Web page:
by Paula Lonergan
Vol 5 Issue 2
Today as I was getting in my car after putting my clothes in the washer at the laundromat, a lady came up to me. She asked me if I was getting ready to leave. I told her no. Then, she proceeded to explain she needed to get home, which was up the street, but didn't think she had the energy. She had heart problems, the buses weren't working, and she didn't think she could walk up the hill to get where she needed to go.
I looked at her for a moment and then decided she was legitimate. I stayed on guard, however, as I drove her up the street three blocks. I asked her if she was walking because of the buses being on strike. She said yes. She caught the city shuttle, wherein normally she would catch the bus which would take her up to her street, instead of three blocks away.
It only took a few minutes of my time and fortunately, she was honest and truly in need and not an axe murderer. I know, I know, I watch too much Law and Order. But it made me think about how easy it is to take things for granted.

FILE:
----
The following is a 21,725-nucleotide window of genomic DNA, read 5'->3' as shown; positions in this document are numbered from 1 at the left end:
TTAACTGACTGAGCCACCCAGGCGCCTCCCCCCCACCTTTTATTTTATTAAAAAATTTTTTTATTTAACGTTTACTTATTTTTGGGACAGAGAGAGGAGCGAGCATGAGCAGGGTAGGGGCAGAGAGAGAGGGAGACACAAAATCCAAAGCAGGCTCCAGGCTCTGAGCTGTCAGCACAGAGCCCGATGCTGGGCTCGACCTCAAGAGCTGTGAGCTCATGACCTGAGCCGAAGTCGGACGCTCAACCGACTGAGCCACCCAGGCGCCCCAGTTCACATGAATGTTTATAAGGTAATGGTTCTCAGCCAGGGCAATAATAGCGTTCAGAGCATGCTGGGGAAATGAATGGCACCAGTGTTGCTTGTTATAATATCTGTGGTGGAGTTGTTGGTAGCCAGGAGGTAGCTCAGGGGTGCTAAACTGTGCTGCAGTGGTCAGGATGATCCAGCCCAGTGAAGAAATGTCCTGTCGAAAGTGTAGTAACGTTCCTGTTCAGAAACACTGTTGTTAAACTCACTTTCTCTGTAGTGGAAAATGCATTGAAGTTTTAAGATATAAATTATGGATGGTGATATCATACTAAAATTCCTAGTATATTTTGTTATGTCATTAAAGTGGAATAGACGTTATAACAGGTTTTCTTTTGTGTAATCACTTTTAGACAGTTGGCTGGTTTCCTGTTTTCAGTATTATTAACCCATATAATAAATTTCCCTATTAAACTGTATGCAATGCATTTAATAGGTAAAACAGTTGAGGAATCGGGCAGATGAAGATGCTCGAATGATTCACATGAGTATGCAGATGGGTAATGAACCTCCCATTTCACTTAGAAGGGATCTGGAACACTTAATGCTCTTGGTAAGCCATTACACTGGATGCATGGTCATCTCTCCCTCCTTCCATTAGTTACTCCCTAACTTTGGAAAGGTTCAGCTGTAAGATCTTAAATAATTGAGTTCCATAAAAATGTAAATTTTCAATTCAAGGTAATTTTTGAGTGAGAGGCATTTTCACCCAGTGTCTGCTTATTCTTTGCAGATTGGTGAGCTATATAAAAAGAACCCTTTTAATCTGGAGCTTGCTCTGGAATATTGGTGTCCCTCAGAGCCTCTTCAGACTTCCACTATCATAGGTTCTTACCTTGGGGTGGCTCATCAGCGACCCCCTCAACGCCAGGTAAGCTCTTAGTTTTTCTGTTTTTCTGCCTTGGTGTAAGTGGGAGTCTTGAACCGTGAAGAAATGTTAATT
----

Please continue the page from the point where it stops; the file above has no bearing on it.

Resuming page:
I was out of town for a week . During that whole time I didn't get an opportunity to check my email. I thought about it the whole time. I wondered what I was missing, who had written me that I needed to write back, and what important messages were sitting in limbo waiting for me.
When I got back home, however, I came home to find out that not only were the grocery store workers on strike, but so were the transit workers. It's all because of healthcare issues. It means families are losing wages, grocery stores are losing customers and sales, students and workers are walking or hitchhiking, and I'm giving rides to people I have never met before in my life.
Boy, I thought my email was important, but not really in comparison. When I finally checked it after a week, I found there was nothing important that was missed, nothing that couldn't wait until my return. After realizing the situation many families were in when I got back from my trip and especially after helping the lady get where she needed to get because of the out-of-wack transportation situation, I regretted I even sweated it (the unimportant email, that is.)
Copyright 2003 Paula Lonergan
All rights reserved.